It revealed that, like the president, the vice president is routinely escorted by a military aide who carries a satchel containing the codes that allow him to launch a nuclear attack.The pertinent clip shows Vice President Mike Pence and his family being rushed out of the Capitol to escape the rioters, who, it turns out, were determined to kill him for certifying the Electoral College votes and thus betraying Donald Trump. Following Pence was an Air Force officer carrying two bags, one of which looked a lot like the nuclear satchel, also known as the Football or the Black Bag…………..

During some administrations, a military aide with a Football accompanied the vice president only on out-of-town trips. But a former White House official told me that a military aide with a satchel was always close to Joe Biden when he was Barack Obama’s vice president. Presumably (though nobody has told me this), a military aide carries a satchel close to Kamala Harris too……………

As for the prospect of a rogue veep, there’s probably nothing to worry about. It’s worth noting what’s in the satchel. Contrary to popular culture, there is no “button” to push, nor is there an indented surface that matches the president’s (or vice president’s) palm. What’s actually in the satchel—which is said to weigh 45 pounds—is a card (sometimes called the “biscuit”) citing phone numbers to call and a passcode that authenticates the identity of the caller, some encrypted communication gear to make the call, and a book describing all of the preapproved nuclear attack options and how the president would go about ordering each one. This book used to be a rather heavy tome called the SIOP Execution Handbook (the SIOP, standing for Single Integrated Operational Plan, is the nuclear war plan) or, at various times, the Gold Book or the Black Book. When Carter first leafed through the book, he told the officers who supplied it, “I’m pretty smart, and I don’t understand any of this.” So the operations division of the Pentagon’s Joint Staff condensed the complicated book into a stack of laminated cards (“like a menu at Wendy’s,” as one officer described them) inscribed in very clear language.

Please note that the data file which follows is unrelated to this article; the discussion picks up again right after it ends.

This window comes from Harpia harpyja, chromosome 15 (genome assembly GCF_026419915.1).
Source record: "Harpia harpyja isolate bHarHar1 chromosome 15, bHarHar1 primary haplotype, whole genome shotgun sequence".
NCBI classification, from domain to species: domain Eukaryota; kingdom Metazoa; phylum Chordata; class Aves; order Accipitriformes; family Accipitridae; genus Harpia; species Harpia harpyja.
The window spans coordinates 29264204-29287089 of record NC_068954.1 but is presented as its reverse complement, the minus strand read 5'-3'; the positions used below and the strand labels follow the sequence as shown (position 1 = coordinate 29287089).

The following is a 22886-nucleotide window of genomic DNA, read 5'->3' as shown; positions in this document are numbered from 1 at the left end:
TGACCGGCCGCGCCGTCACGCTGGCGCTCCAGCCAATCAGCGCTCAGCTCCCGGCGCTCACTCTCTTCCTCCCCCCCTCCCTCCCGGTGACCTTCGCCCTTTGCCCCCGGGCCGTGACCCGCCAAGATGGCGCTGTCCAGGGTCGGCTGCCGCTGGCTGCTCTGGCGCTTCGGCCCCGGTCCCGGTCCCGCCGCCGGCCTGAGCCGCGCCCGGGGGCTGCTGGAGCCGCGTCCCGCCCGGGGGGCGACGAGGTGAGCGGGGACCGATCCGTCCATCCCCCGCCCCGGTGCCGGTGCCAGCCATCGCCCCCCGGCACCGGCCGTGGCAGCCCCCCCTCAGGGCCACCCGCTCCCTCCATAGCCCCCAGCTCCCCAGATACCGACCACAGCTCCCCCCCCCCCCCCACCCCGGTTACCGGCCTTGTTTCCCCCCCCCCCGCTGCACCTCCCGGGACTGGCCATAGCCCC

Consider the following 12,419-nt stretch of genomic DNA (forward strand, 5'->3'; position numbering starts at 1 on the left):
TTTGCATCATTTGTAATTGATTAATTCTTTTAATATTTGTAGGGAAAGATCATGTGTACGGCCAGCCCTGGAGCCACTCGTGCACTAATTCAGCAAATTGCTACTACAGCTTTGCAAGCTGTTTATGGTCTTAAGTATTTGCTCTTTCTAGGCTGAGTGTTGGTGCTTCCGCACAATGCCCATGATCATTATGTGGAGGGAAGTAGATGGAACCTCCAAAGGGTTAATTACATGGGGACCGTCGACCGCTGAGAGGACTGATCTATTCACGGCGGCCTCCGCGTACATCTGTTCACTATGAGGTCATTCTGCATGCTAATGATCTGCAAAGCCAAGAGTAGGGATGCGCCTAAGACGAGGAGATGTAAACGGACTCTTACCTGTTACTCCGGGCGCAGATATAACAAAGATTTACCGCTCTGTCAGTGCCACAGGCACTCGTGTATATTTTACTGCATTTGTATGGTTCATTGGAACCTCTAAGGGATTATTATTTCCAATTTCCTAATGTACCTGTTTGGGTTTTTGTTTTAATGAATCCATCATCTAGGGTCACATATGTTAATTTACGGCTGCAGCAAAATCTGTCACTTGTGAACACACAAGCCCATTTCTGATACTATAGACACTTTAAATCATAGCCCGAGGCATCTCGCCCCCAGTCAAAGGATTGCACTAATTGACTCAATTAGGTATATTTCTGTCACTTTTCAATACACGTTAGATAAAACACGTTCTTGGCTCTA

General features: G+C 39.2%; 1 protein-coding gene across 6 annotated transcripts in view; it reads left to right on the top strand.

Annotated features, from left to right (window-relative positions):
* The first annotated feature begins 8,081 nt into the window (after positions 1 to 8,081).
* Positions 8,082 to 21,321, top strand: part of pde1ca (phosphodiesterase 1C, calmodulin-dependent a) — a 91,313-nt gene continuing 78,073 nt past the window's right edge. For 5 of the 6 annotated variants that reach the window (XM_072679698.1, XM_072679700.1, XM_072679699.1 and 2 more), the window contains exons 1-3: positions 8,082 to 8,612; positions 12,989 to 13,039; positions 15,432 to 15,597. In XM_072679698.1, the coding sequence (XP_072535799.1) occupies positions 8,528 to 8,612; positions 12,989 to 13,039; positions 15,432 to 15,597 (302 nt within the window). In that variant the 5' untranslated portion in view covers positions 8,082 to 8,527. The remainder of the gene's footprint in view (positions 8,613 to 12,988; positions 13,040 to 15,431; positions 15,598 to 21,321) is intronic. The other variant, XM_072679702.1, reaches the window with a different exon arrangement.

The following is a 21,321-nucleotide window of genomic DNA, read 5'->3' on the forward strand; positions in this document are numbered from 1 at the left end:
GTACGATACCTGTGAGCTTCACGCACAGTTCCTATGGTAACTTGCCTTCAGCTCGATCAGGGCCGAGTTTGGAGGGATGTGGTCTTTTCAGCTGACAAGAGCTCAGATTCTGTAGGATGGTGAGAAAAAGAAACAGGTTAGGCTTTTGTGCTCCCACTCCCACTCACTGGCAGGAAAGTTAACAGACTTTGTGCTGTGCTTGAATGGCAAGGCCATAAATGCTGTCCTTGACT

To launch a nuclear attack, the president (or the vice president) would transmit the coded message to a one-star general and his staff in the National Military Command Center, located on the Pentagon’s ground floor, who would in turn pass the order on to the missile and bomber crews, who would launch the attack. That’s it. There is no red button, but there are also no other officials involved in the chain of command. (Other officials are supposed to consult and confer, but they don’t have the ultimate say.)

If the vice president ordered an attack (something that the officer carrying the Football would have to allow), the officers in the Pentagon would know whether the authentication code belonged to the president or the vice president. They would also know whether the president was still alive and in command. If he was, they would know that the vice president’s order was not legitimate.